He Loves Me!
This devotional is a series of excerpts from Wayne Jacobsen's life changing book, He Loves Me! Download a PDF of this book by clicking the link below.
Day 34: What Really Happened at the Cross
The events on earth have been well-documented. All of the writers of the gospels tell of his inquisition before the religious leaders of Jerusalem, his trial before Pilate, his scourging by Roman soldiers, and his crucifixion on a cross. The humiliation and physical torture of death by crucifixion has been the subject of many sermons and books. We know well the agony he endured by being nailed to a cross with a crown of thorns pressed into his scalp and we also know how his agony intensified over the three hours he hung exposed in public view, mocked by his detractors.
The significance of that moment, however, is not so easy to understand. The appeasement-based view of the cross that most of us have understood goes something like this: Because Jesus lived a sinless life he did not deserve to die. However, he submitted himself to his Father's desire and as a sacrifice the guilt of our sins was laid upon him. Therefore God gave him the punishment our sins deserved. Our sentence has been satisfied with God so that we are now absolved for our sins and can stand justified before Almighty God.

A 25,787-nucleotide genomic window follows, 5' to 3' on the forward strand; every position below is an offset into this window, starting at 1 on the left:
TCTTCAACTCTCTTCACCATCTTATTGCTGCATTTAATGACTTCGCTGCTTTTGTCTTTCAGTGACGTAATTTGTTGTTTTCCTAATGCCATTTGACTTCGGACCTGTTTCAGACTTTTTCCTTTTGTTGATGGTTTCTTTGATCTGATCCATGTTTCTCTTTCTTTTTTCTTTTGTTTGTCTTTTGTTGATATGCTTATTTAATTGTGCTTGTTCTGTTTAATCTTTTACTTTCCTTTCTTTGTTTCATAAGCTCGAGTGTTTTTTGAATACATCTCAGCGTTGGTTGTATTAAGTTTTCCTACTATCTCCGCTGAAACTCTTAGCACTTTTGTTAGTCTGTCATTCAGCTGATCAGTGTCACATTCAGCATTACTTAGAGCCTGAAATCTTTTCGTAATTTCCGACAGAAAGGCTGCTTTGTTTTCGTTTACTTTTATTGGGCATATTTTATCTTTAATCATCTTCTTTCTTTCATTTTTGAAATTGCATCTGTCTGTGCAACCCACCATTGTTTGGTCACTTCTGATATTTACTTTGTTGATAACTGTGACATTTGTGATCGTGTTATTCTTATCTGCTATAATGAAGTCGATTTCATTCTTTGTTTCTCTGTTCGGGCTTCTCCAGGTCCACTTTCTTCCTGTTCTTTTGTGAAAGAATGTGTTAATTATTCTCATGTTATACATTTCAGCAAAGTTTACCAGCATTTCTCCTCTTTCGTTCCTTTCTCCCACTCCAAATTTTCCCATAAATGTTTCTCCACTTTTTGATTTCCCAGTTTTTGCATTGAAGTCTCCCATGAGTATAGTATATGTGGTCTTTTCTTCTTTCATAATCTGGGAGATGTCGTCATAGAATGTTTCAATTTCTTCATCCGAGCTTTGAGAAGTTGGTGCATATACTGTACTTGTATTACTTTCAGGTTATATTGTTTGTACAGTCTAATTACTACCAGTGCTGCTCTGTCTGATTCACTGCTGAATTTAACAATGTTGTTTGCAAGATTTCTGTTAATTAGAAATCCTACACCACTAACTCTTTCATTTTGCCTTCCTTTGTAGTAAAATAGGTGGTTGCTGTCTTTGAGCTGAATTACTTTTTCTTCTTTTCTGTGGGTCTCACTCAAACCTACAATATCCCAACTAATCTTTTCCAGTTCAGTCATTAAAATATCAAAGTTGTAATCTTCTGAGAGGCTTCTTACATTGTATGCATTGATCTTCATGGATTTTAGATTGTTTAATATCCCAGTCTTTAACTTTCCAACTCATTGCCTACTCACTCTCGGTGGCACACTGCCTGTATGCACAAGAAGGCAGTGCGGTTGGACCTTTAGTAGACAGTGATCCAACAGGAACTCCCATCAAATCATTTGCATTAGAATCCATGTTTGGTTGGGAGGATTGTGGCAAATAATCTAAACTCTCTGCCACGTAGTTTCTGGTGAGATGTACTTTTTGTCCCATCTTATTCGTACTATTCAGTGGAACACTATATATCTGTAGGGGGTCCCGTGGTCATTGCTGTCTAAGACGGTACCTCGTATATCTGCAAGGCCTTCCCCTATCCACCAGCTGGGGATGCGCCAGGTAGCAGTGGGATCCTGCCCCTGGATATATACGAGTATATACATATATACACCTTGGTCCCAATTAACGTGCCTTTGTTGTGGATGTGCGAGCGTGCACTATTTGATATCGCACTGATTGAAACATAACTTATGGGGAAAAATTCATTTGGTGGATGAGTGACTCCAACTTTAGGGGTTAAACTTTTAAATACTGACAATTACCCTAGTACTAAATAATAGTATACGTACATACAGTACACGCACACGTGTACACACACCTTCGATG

Though this scenario may satisfy our inherent sense of shame for our own sins and failures, it only tells part of the story. If we go no further, this appeasement-based view of the cross describes Father and Son playing a divine version of good cop/bad cop. To keep the demanding judge of the universe from executing the full weight of his wrath on us, Jesus rushed onto the scene and threw himself in the way. God's wrath destroyed him and thus mollified his anger.
But that is only an earthly view of that incredible event. Scripture is laced with glimpses at a far fuller perspective. Here we see what happened in God-the work a Father and Son accomplished together, not to appease God's anger, but to cleanse us of sin. Their plan was not to punish sin, but destroy its power and offer a way for humanity to be rescued from the dregs of sin and recapture the relationship God had always wanted with his people.
What we see from his vantage point is not the story of a punished victim, but something far more magnificent.